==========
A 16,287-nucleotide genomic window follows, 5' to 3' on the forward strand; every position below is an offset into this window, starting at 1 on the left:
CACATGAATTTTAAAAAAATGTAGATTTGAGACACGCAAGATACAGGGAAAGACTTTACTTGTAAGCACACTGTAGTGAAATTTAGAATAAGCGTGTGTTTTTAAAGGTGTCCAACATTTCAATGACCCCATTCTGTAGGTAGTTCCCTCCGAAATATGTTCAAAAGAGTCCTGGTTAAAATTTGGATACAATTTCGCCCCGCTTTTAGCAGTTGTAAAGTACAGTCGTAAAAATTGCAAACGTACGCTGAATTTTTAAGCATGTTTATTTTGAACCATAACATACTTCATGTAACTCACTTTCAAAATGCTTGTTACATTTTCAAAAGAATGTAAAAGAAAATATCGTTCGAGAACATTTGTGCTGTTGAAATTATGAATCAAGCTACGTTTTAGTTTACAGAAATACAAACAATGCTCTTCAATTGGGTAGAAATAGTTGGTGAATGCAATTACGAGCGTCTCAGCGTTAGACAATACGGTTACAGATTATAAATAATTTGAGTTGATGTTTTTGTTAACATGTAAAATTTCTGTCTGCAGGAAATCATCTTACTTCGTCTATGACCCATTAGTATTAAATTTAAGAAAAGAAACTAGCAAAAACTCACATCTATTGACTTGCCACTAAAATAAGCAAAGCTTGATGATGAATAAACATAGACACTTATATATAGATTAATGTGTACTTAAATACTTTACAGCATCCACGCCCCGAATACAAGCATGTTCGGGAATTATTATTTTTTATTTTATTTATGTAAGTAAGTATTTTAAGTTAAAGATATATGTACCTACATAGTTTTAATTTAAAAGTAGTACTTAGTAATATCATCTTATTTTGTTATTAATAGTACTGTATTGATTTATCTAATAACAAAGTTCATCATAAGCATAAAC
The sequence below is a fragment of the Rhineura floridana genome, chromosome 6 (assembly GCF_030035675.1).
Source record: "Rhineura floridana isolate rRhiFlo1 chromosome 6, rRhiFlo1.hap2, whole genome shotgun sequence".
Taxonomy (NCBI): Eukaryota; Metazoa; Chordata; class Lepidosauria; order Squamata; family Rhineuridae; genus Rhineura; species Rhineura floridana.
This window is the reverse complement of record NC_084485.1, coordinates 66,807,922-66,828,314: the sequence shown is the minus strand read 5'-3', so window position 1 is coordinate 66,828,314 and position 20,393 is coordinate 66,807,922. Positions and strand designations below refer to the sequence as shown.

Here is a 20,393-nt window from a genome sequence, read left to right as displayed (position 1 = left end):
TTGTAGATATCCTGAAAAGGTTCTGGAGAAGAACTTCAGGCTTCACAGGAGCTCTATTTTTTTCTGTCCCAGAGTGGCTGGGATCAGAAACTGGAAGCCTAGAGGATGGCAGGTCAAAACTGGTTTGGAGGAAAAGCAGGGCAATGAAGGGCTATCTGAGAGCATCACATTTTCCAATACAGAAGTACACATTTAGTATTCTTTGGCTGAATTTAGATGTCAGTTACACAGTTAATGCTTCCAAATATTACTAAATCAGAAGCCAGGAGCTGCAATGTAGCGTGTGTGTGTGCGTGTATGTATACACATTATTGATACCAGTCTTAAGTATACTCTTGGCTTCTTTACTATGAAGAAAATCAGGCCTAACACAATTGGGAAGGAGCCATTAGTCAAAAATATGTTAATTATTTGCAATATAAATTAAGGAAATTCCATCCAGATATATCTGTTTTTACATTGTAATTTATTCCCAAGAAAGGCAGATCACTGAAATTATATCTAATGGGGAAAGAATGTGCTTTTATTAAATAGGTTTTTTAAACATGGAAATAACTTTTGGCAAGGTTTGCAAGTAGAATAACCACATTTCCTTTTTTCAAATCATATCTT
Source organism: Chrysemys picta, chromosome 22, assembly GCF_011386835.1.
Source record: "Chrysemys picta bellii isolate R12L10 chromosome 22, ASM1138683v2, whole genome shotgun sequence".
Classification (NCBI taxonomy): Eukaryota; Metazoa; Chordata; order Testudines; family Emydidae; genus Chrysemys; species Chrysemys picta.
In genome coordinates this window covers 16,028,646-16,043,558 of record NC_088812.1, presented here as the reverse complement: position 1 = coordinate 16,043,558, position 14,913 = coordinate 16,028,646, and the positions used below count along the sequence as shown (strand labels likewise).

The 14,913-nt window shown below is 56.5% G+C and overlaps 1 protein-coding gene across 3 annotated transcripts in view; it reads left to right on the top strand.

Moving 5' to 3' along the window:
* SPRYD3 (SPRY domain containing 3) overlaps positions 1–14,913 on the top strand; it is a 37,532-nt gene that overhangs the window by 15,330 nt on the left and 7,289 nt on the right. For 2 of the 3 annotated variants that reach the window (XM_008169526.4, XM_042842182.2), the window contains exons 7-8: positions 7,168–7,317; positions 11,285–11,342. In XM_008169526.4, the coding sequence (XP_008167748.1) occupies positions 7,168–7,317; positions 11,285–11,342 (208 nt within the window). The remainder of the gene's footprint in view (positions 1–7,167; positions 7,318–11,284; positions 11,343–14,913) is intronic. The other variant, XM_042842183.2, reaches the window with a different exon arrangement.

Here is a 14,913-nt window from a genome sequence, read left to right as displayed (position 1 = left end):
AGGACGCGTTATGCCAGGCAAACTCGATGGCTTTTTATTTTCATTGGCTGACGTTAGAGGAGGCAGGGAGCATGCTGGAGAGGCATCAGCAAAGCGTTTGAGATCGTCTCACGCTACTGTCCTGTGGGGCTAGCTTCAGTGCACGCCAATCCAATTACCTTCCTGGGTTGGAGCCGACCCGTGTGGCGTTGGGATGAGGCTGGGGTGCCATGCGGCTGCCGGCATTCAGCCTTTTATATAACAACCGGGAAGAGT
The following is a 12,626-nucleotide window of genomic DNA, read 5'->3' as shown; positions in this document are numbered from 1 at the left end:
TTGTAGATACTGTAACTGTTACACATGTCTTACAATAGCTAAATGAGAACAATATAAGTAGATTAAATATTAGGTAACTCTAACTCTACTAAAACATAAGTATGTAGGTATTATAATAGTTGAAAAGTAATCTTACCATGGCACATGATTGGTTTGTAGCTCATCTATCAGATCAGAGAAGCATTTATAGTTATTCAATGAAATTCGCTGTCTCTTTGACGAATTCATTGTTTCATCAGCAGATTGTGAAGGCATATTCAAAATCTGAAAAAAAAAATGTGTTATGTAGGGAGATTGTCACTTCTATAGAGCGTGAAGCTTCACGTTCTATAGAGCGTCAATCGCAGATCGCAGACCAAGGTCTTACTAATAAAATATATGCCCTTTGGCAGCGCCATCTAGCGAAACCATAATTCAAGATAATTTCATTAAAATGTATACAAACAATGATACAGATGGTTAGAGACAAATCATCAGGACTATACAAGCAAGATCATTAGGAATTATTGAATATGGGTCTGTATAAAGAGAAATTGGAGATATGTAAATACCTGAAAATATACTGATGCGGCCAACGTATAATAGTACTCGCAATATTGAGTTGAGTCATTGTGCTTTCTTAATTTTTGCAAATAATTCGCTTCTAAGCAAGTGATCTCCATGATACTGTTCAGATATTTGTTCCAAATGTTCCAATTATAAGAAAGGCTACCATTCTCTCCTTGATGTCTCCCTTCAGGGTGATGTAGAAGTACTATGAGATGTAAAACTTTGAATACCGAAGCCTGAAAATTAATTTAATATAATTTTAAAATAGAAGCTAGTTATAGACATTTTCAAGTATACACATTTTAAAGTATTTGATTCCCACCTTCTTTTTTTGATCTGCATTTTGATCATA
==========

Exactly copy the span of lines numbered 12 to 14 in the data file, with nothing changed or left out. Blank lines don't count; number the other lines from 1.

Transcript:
In genome coordinates this window covers 16,028,646-16,043,558 of record NC_088812.1, presented here as the reverse complement: position 1 = coordinate 16,043,558, position 14,913 = coordinate 16,028,646, and the positions used below count along the sequence as shown (strand labels likewise).

The 14,913-nt window shown below is 56.5% G+C and overlaps 1 protein-coding gene across 3 annotated transcripts in view; it reads left to right on the top strand.

Moving 5' to 3' along the window: